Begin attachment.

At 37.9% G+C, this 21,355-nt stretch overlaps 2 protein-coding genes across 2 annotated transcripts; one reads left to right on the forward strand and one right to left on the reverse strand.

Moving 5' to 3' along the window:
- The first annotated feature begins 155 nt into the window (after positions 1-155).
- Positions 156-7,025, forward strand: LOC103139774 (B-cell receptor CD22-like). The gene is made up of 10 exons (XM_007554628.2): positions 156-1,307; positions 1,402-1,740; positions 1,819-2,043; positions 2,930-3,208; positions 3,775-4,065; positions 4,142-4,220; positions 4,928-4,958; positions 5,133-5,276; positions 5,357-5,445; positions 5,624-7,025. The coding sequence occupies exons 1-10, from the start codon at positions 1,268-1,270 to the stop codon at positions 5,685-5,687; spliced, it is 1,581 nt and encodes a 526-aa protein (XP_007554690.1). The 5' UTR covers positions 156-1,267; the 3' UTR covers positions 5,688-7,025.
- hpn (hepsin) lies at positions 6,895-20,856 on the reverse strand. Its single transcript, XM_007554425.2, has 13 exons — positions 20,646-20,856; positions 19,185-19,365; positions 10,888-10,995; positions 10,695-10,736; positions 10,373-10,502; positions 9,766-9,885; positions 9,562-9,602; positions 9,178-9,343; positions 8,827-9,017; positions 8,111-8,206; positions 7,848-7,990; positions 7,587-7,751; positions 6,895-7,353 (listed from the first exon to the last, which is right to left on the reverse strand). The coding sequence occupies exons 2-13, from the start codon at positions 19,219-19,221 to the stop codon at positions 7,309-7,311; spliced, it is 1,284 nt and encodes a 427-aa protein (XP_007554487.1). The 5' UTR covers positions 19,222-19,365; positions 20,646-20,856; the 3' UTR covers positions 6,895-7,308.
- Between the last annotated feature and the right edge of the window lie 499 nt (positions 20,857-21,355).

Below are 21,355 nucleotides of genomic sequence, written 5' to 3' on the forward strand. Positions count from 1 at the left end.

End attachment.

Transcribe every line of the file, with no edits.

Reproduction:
At 37.9% G+C, this 21,355-nt stretch overlaps 2 protein-coding genes across 2 annotated transcripts; one reads left to right on the forward strand and one right to left on the reverse strand.

Moving 5' to 3' along the window:
- The first annotated feature begins 155 nt into the window (after positions 1-155).
- Positions 156-7,025, forward strand: LOC103139774 (B-cell receptor CD22-like). The gene is made up of 10 exons (XM_007554628.2): positions 156-1,307; positions 1,402-1,740; positions 1,819-2,043; positions 2,930-3,208; positions 3,775-4,065; positions 4,142-4,220; positions 4,928-4,958; positions 5,133-5,276; positions 5,357-5,445; positions 5,624-7,025. The coding sequence occupies exons 1-10, from the start codon at positions 1,268-1,270 to the stop codon at positions 5,685-5,687; spliced, it is 1,581 nt and encodes a 526-aa protein (XP_007554690.1). The 5' UTR covers positions 156-1,267; the 3' UTR covers positions 5,688-7,025.
- hpn (hepsin) lies at positions 6,895-20,856 on the reverse strand. Its single transcript, XM_007554425.2, has 13 exons — positions 20,646-20,856; positions 19,185-19,365; positions 10,888-10,995; positions 10,695-10,736; positions 10,373-10,502; positions 9,766-9,885; positions 9,562-9,602; positions 9,178-9,343; positions 8,827-9,017; positions 8,111-8,206; positions 7,848-7,990; positions 7,587-7,751; positions 6,895-7,353 (listed from the first exon to the last, which is right to left on the reverse strand). The coding sequence occupies exons 2-13, from the start codon at positions 19,219-19,221 to the stop codon at positions 7,309-7,311; spliced, it is 1,284 nt and encodes a 427-aa protein (XP_007554487.1). The 5' UTR covers positions 19,222-19,365; positions 20,646-20,856; the 3' UTR covers positions 6,895-7,308.
- Between the last annotated feature and the right edge of the window lie 499 nt (positions 20,857-21,355).

Below are 21,355 nucleotides of genomic sequence, written 5' to 3' on the forward strand. Positions count from 1 at the left end.